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Union of India and ANR. Vs. Pfizer Ltd. and Ors.

[Civil Appeal No. 22972 of 2017 arising out of SLP (C) No.7061 of 2017]

[Civil Appeal Nos. 22973-22981 of 2017 arising out of SLP (C) No.10170-10178 of 2017]

[Civil Appeal Nos. 22982-23404 of 2017 arising out of SLP (C) No.28960-29382 of 2017]

[Transferred Case (C) No.29 of 2017 Transferred Case (C) No.30 of 2017]

[Transferred Case (C) No.31 of 2017 Transferred Case (C) No.32 of 2017]

[Transferred Case (C) No.33 of 2017 Transferred Case (C) No.34 of 2017]

[Transferred Case (C) No.35 of 2017 Transferred Case (C) No.36 of 2017]

[Transferred Case (C) No.38 of 2017 Transferred Case (C) No.39 of 2017]

[Transferred Case (C) No.40 of 2017 Transferred Case (C) No.41 of 2017]

[Transferred Case (C) No.42 of 2017 Transferred Case (C) No.43 of 2017]

[Transferred Case (C) No.44 of 2017]

[Transferred Case (C) No.45 of 2017]

[Transfer Petition (C) Nos.1176-1182 of 2017]

[Transferred Case (C) No.258 of 2017]

[Transferred Case (C) No.259 of 2017]

[Transferred Case (C) No.260 of 2017]

[Transferred Case (C) No.261 of 2017]

[Transferred Case (C) No.262 of 2017]

[Transferred Case (C) No.263 of 2017]

[Transferred Case (C) No.264 of 2017]

[Transferred Case (C) No.265 of 2017]

[Transferred Case (C) No.266 of 2017]

[Civil Appeal Nos. 23405-23472 of 2017 arising out of SLP (C) Nos. 36044-36111 of 2017 Diary No.28274 of 2017]

[Transferred Case (C) Nos. 308-317 of 2017 arising out of T.P. (C) Nos.2108-2117 of 2017]

R.F. Nariman, J.

1. Leave granted.

2. The present appeals and transfer petitions relate to the interpretation of Section 26A of the Drugs and Cosmetics Act, 1940 (hereinafter referred to as "the Drugs Act"). By the impugned judgment of the learned single Judge of the Delhi High Court dated 1.12.2016, the learned single Judge has held that the mandatory condition precedent for the exercise of the power by the Central Government under Section 26A of the Drugs Act is the prior consultation of the Drugs Technical Advisory Board (DTAB) set up under Section 5 of the said Act.

It must be stated that the learned single Judge differed from judgments of the Karnataka and Madras High Courts in this regard, wherein two other learned single Judges of two other High Courts have held that such consultation with the DTAB is not mandatory before exercise of such power under Section 26A. Since we are concerned only with this narrow question that has been decided by the learned single Judge of the Delhi High Court, we are not going into any other contentions that have been raised by learned counsel for the parties.

3. The issue regarding the prevalence of many Fixed Dose Combinations (hereinafter referred to "FDCs") that were flooding the Indian market and had not been tested for efficacy or safety was considered by the Parliamentary Standing Committee on Health and Family Welfare in its 59th Report in May, 2012. The Standing Committee observed that some of the State Licensing Authorities have issued manufacturing licenses for a very large number of FDCs without prior clearance from the Central Drugs Standard Control Organization (CDSCO). Such FDCs can pose significant risks to persons and need to be withdrawn immediately in that human lives can be at risk.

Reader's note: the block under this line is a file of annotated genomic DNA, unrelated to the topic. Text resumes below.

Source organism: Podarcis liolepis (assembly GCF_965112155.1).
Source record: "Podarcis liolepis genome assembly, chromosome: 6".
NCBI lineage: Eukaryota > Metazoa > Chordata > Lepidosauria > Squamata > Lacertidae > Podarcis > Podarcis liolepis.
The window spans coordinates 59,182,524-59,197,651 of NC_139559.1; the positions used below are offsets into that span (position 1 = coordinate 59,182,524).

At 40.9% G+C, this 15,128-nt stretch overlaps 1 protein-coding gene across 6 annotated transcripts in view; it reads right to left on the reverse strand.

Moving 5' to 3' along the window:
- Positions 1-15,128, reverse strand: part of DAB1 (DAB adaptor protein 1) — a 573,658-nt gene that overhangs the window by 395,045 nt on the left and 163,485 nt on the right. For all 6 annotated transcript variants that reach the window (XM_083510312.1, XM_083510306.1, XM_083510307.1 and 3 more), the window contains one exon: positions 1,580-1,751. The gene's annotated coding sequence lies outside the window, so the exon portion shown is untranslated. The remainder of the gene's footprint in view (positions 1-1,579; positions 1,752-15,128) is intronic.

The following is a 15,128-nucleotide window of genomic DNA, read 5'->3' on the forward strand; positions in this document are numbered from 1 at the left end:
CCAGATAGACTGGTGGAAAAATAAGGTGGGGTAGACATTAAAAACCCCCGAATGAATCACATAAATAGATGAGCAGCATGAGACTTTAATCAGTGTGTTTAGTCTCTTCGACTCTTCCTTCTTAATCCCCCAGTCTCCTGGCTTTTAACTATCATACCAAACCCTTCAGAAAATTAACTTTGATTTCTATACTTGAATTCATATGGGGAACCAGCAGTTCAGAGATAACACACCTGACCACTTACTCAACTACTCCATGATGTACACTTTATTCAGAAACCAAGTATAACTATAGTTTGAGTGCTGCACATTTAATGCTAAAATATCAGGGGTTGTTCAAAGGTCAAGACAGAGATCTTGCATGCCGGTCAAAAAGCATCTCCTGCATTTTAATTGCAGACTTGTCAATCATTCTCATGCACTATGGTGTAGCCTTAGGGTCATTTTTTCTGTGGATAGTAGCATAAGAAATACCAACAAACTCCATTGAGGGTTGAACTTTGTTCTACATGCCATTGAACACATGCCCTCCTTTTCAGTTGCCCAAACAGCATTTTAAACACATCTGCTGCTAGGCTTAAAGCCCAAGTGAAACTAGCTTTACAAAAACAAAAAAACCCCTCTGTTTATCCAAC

The Committee recommended that a clear and transparent policy may be framed for approving FDCs based on scientific principles, and that, at present, Section 26A of the Drugs Act is adequate to deal with the problem of FDCs not cleared by the CDSCO. Pursuant to the aforesaid report, the Ministry of Health in October, 2012 issued directions to States and Union Territories under Section 33P of the Drugs Act not to grant licenses to FDCs falling under the definition of "new drugs" and not approved by the Drug Controller General of India (DCG(I)).

The DCG(I), in turn, had requested all States/Union Territories Drug Controllers to ask concerned manufacturers in their respective States/Union Territories to prove the safety and efficacy of such FDC licenses issued prior to 1.10.2012, without due approval of the DCG(I), within a period of 18 months, failing which such FDCs would be considered for being prohibited, both qua manufacture and marketing in the country. On 5.7.2013, the DCG(I) vide its communication to the State Drug Controllers asked manufacturers to make applications as per the procedure prescribed within this 18 month period. We have been informed that a large number of applications were received from the manufacturers within the 18 month period for 2911 products, which had to be subjected to examination.

4. With the approval of the Ministry of Health and Family Welfare, the CDSCO constituted 10 different Committees for examination of the said applications which were received on 3.2.2014. As the said Committees could examine only about 295 applications, on 16.9.2014, the Ministry of Health and Family Welfare constituted a Committee under the Chairmanship of Professor C.K. Kokate, Vice Chancellor of KLE University, Belgaum, Karnataka for examining the safety and efficacy as per the following terms of reference: